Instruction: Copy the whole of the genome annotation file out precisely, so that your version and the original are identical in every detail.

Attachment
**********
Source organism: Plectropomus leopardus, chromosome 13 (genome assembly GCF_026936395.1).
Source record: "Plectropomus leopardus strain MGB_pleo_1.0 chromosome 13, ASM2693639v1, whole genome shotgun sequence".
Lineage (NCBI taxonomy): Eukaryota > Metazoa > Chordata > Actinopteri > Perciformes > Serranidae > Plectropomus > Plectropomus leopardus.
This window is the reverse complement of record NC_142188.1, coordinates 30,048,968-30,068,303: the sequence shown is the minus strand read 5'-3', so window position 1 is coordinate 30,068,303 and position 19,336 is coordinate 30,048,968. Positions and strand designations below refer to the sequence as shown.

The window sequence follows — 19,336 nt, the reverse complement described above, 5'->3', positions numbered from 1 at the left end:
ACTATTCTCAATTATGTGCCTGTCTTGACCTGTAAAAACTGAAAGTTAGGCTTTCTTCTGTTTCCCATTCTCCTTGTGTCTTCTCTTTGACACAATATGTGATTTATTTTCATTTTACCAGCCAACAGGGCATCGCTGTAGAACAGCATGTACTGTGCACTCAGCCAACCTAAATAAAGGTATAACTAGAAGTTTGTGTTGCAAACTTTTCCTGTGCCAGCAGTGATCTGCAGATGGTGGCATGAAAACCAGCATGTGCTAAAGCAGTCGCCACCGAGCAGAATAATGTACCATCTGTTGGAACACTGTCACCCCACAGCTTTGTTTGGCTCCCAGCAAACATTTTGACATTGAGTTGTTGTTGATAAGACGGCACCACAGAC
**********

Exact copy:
Source organism: Plectropomus leopardus, chromosome 13 (genome assembly GCF_026936395.1).
Source record: "Plectropomus leopardus strain MGB_pleo_1.0 chromosome 13, ASM2693639v1, whole genome shotgun sequence".
Lineage (NCBI taxonomy): Eukaryota > Metazoa > Chordata > Actinopteri > Perciformes > Serranidae > Plectropomus > Plectropomus leopardus.
This window is the reverse complement of record NC_142188.1, coordinates 30,048,968-30,068,303: the sequence shown is the minus strand read 5'-3', so window position 1 is coordinate 30,068,303 and position 19,336 is coordinate 30,048,968. Positions and strand designations below refer to the sequence as shown.

The window sequence follows — 19,336 nt, the reverse complement described above, 5'->3', positions numbered from 1 at the left end:
ACTATTCTCAATTATGTGCCTGTCTTGACCTGTAAAAACTGAAAGTTAGGCTTTCTTCTGTTTCCCATTCTCCTTGTGTCTTCTCTTTGACACAATATGTGATTTATTTTCATTTTACCAGCCAACAGGGCATCGCTGTAGAACAGCATGTACTGTGCACTCAGCCAACCTAAATAAAGGTATAACTAGAAGTTTGTGTTGCAAACTTTTCCTGTGCCAGCAGTGATCTGCAGATGGTGGCATGAAAACCAGCATGTGCTAAAGCAGTCGCCACCGAGCAGAATAATGTACCATCTGTTGGAACACTGTCACCCCACAGCTTTGTTTGGCTCCCAGCAAACATTTTGACATTGAGTTGTTGTTGATAAGACGGCACCACAGAC